When you focus on perfect resumes, you are quite often weeding out the people who are willing to seek out challenges and push the envelope. In other words, you are screening out the people who are most likely to be out of the box thinkers! Far more important than someone who has never failed is the person who can fail and get back up again: as one of my jujitsu instructors once said, “The fight’s not over until you can’t get up.” The ability to fail and recover is a sign of optimism and resilience, critical attributes of developing a success driven mindset. Those attributes should be part of your definition of a qualified person.

The final aspect of the perfection paradox relates to the stages of team development.

Recall that teams in early developmental stages are very focused around conformity and appearances. There is a strong tendency toward a mentality of “what you see is what you get,” or, in this case, “what you see is what you look for.” A WYSIWYLF (pronounced wizzee wolf) may sound more dangerous than a WYSIWYG, and it is. Simply put, our image of the right person to hire is shaped by the people around us. We look for people who look like us or like our coworkers. A poor manager is unlikely to hire a good manager in large part because she doesn’t know what a good manager looks like!

This is part of the interplay between organizational culture and recruiting. Suffice it for the moment to say that even advanced teams can be trapped by what our organizational culture tells us is the image of the “right” person.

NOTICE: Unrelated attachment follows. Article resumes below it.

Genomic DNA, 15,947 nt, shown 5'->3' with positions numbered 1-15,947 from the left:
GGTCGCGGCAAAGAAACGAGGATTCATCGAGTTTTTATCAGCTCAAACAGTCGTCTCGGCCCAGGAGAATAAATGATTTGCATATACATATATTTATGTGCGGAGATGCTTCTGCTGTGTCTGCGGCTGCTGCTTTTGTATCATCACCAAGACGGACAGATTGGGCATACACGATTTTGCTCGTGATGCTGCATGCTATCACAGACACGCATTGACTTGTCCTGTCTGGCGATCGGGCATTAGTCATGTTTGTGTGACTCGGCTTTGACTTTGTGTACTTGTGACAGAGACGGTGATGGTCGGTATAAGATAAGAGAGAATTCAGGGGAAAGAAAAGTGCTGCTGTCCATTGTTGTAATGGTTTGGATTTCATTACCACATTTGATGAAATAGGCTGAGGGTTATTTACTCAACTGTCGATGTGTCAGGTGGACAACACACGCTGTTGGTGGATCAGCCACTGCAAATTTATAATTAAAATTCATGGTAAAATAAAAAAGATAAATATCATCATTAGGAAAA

The net result of all these factors is a lack of faith that the hiring process will get the results we want.


excerpted from Organizational Psychology for Managers

Stephen Balzac is an expert on leadership and organizational development. A consultant, author, and professional speaker, he is president of 7 Steps Ahead, an organizational development firm focused on helping businesses get unstuck. He is the author of “The 36-Hour Course in Organizational Development,” published by McGraw-Hill, and a contributing author to volume one of “Ethics and Game Design: Teaching Values Through Play.” Steve's latest book, "Organizational Psychology for Managers," will be published by Springer in late 2013. For more information, or to sign up for Steve’s monthly newsletter, visit You can also contact him at 978-298-5189 or